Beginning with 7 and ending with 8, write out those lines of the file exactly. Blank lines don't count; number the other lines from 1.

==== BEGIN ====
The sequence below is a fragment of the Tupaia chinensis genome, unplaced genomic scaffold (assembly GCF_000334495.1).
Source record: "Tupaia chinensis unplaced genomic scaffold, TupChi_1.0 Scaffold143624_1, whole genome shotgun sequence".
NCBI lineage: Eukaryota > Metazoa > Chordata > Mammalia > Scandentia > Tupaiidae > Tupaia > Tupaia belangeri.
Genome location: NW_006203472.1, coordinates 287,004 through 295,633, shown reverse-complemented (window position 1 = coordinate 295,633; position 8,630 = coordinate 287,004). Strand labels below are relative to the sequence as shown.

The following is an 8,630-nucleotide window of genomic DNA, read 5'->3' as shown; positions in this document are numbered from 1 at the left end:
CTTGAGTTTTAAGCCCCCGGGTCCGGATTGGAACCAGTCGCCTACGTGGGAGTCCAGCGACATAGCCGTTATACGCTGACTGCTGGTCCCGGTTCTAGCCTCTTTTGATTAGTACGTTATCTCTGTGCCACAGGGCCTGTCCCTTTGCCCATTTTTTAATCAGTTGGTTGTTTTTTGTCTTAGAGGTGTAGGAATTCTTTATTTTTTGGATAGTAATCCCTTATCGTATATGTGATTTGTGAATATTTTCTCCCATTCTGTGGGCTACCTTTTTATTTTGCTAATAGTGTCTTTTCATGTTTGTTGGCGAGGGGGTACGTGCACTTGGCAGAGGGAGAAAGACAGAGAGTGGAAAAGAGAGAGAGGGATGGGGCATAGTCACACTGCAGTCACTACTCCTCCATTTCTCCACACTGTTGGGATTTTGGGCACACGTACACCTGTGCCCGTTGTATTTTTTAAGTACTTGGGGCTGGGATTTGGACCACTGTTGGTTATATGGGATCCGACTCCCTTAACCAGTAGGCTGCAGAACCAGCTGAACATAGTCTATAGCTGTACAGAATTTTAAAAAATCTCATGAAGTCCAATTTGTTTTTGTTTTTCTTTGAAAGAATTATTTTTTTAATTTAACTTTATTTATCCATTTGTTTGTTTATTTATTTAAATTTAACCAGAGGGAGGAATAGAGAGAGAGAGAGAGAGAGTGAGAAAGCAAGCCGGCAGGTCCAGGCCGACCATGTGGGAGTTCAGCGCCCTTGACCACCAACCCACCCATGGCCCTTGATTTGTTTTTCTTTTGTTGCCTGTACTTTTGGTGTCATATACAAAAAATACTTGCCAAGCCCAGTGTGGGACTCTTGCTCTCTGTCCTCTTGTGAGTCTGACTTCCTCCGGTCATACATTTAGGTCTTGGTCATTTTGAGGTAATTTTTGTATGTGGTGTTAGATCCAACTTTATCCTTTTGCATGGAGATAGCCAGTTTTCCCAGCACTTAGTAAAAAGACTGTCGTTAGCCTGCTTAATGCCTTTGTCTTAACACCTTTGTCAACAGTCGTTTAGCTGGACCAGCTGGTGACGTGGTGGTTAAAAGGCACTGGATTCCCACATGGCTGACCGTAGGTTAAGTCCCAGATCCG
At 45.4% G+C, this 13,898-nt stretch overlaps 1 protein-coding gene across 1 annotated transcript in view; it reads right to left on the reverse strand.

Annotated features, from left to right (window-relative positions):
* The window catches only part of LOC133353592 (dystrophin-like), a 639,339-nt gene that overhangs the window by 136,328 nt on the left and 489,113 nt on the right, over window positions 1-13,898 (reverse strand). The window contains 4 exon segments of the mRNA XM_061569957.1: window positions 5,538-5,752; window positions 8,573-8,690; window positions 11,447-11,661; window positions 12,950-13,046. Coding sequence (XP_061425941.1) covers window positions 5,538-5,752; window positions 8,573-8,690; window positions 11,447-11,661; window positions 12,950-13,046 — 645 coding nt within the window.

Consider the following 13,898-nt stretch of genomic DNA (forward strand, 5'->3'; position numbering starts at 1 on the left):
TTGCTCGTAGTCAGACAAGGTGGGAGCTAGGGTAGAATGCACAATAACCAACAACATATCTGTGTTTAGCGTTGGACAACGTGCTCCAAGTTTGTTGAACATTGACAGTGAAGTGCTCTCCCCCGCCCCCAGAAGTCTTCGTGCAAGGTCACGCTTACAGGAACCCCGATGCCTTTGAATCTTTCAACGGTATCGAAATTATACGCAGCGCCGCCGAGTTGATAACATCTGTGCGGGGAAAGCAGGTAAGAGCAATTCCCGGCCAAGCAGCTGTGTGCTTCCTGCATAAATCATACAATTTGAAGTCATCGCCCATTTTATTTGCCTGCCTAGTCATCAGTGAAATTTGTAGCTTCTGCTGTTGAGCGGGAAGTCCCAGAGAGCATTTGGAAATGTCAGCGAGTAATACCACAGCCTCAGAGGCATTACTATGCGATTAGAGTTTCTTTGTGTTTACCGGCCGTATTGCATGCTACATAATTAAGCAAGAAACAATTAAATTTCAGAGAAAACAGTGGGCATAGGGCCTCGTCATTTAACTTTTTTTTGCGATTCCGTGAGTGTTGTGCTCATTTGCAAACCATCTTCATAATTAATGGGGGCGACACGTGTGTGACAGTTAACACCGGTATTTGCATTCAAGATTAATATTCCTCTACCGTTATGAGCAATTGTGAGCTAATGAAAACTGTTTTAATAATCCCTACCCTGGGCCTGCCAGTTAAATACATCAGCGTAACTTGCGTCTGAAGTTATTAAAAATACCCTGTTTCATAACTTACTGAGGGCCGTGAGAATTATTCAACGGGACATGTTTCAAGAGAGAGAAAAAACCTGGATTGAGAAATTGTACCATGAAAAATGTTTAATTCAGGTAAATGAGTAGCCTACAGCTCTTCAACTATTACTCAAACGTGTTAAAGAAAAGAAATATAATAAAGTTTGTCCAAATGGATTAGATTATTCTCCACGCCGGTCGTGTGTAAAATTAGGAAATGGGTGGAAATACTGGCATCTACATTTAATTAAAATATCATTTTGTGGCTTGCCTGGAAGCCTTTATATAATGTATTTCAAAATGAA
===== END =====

At 45.4% G+C, this 13,898-nt stretch overlaps 1 protein-coding gene across 1 annotated transcript in view; it reads right to left on the reverse strand.

Annotated features, from left to right (window-relative positions):